artists-who-started-late-in-life-winston-churchill

The Power of the White

You see, she had destroyed the Power of the White. We, artists, know that the first mark is the hardest because the Power of the White is so strong. It is so perfect that you begin to doubt yourself, asking who do I think I am. You are afraid to make the mark but after you do, after you destroy the Power of the White, drawing anything becomes easier. Many of us draw a line or a swipe even if it is something to be erased later, just to mar the surface and destroy that White.

artists-who-started-late-in-life-winston-churchill

Destroy The White!

When I taught beginners I would come with the drawings already begun so that we could jump right into painting. Afterward, my encouraged beginners would go out and buy all the materials on my list and take them home ready to paint for themselves and suddenly feel ill-equipped. They don’t realize it is the Power of the White, not lack of confidence they need to overcome. So I started telling this Winston Churchill story on the first day of classes so people would know what to expect when they got home with their white paper.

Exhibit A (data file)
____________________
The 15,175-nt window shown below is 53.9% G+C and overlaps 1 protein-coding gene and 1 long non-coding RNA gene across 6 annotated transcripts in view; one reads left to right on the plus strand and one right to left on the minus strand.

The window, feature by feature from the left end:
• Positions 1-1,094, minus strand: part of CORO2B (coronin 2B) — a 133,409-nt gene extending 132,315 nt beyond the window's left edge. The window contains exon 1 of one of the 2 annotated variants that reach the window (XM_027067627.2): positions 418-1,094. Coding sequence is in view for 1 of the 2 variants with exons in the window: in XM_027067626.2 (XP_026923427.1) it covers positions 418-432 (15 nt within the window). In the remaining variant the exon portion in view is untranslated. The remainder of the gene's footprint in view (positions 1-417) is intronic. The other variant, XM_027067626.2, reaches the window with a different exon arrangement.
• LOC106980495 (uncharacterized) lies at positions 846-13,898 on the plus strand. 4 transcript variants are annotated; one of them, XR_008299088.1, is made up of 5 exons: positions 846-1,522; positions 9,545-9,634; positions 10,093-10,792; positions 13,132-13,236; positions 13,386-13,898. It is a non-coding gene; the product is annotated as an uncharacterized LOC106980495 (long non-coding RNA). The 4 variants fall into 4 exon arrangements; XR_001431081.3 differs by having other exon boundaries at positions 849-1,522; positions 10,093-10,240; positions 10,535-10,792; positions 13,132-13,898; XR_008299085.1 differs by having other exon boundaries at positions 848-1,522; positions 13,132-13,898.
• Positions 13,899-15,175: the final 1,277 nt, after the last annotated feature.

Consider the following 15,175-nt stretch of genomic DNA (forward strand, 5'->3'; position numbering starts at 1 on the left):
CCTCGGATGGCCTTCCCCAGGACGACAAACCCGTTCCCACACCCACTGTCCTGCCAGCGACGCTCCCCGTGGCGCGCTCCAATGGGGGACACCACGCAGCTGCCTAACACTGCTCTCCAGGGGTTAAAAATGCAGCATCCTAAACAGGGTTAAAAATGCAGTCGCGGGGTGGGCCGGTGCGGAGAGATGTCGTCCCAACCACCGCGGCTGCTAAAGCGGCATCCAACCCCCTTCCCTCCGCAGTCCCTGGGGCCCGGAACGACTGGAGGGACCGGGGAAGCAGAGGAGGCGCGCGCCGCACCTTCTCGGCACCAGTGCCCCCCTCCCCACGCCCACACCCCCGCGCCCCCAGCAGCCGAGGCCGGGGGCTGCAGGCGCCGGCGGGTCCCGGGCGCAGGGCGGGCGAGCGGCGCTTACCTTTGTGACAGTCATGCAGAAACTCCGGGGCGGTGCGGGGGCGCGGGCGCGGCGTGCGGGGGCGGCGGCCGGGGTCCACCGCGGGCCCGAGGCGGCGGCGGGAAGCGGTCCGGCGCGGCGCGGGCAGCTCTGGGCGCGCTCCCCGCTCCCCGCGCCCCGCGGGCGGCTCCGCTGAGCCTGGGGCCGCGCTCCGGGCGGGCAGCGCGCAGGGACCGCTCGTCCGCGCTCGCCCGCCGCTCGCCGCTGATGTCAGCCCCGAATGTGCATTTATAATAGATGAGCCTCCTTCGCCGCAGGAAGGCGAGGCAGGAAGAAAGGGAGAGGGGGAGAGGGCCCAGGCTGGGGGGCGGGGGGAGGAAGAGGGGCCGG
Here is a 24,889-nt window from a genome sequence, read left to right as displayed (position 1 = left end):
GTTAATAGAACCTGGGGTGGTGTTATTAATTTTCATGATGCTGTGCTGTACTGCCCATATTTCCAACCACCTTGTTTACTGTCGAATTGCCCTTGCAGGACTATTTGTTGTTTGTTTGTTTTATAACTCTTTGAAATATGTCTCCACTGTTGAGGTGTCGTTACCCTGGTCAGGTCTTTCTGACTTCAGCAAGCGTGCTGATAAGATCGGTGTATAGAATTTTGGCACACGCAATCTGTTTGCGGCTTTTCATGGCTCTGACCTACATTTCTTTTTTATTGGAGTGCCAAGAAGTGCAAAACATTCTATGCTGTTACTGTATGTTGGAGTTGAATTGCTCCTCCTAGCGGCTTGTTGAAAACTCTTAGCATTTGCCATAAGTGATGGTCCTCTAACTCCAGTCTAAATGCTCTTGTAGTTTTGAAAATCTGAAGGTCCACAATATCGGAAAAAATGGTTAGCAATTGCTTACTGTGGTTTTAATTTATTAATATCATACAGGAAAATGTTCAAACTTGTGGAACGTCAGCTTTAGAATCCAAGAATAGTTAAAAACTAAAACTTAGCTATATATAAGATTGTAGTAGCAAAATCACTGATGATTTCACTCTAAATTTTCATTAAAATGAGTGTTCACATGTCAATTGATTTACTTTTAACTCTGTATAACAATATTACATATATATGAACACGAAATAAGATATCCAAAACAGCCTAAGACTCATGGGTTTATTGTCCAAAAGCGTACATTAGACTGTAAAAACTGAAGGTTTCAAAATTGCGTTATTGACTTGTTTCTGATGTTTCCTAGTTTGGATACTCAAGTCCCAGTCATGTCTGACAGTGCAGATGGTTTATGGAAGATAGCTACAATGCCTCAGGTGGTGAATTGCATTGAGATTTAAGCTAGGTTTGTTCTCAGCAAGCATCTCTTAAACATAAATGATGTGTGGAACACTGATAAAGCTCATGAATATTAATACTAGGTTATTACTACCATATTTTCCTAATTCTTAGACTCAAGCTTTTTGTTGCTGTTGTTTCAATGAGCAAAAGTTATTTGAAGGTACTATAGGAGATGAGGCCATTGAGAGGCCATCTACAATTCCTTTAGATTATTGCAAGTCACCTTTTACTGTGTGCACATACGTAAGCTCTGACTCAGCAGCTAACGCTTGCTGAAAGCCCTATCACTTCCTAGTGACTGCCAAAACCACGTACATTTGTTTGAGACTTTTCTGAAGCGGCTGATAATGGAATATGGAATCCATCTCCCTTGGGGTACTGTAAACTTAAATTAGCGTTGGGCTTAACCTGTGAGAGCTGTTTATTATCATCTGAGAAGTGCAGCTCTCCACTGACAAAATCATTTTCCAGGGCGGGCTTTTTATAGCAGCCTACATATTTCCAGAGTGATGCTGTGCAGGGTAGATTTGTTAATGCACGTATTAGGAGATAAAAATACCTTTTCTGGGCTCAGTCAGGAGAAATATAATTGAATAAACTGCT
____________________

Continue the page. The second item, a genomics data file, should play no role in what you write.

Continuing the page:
artists-who-started-late-in-life-winston-churchill

Artists and Writers Have This Problem

I love this story because Churchill explains better than I have ever heard before the problem with beginning as an artist. It isn’t the skill, talent or even confidence, that holds us back but an obscure power we give to perfect white things. Go, therefore, and destroy the White wherever you find it, my friend.

Bully Comments Welcomed

Denise McGill (author) from Fresno CA on July 08, 2016:

grand old lady,

I am a great fan of Winston Churchill as well, even if I am American. He was amazing in everything he did including art. Thanks for commenting.

Blessings,

Denise

Mona Sabalones Gonzalez from Philippines on July 08, 2016:

A most interesting hub. I am a great fan of Winston Churchill:)